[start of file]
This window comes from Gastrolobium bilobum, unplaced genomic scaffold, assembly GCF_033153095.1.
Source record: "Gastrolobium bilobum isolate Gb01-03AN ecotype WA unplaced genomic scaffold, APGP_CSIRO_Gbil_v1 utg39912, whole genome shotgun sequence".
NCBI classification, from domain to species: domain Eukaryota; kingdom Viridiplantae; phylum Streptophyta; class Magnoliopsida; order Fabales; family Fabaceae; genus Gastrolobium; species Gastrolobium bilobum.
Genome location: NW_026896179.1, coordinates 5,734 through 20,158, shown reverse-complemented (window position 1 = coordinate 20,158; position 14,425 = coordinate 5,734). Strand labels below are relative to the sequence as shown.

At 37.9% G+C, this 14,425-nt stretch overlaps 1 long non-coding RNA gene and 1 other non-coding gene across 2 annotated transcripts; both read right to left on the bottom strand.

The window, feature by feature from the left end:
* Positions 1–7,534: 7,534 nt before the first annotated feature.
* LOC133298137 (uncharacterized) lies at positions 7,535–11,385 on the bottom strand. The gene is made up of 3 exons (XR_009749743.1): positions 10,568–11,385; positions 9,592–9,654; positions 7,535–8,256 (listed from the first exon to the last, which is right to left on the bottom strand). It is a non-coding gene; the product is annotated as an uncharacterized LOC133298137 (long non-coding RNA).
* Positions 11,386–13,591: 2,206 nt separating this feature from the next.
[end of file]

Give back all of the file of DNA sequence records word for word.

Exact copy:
This window comes from Gastrolobium bilobum, unplaced genomic scaffold, assembly GCF_033153095.1.
Source record: "Gastrolobium bilobum isolate Gb01-03AN ecotype WA unplaced genomic scaffold, APGP_CSIRO_Gbil_v1 utg39912, whole genome shotgun sequence".
NCBI classification, from domain to species: domain Eukaryota; kingdom Viridiplantae; phylum Streptophyta; class Magnoliopsida; order Fabales; family Fabaceae; genus Gastrolobium; species Gastrolobium bilobum.
Genome location: NW_026896179.1, coordinates 5,734 through 20,158, shown reverse-complemented (window position 1 = coordinate 20,158; position 14,425 = coordinate 5,734). Strand labels below are relative to the sequence as shown.

At 37.9% G+C, this 14,425-nt stretch overlaps 1 long non-coding RNA gene and 1 other non-coding gene across 2 annotated transcripts; both read right to left on the bottom strand.

The window, feature by feature from the left end:
* Positions 1–7,534: 7,534 nt before the first annotated feature.
* LOC133298137 (uncharacterized) lies at positions 7,535–11,385 on the bottom strand. The gene is made up of 3 exons (XR_009749743.1): positions 10,568–11,385; positions 9,592–9,654; positions 7,535–8,256 (listed from the first exon to the last, which is right to left on the bottom strand). It is a non-coding gene; the product is annotated as an uncharacterized LOC133298137 (long non-coding RNA).
* Positions 11,386–13,591: 2,206 nt separating this feature from the next.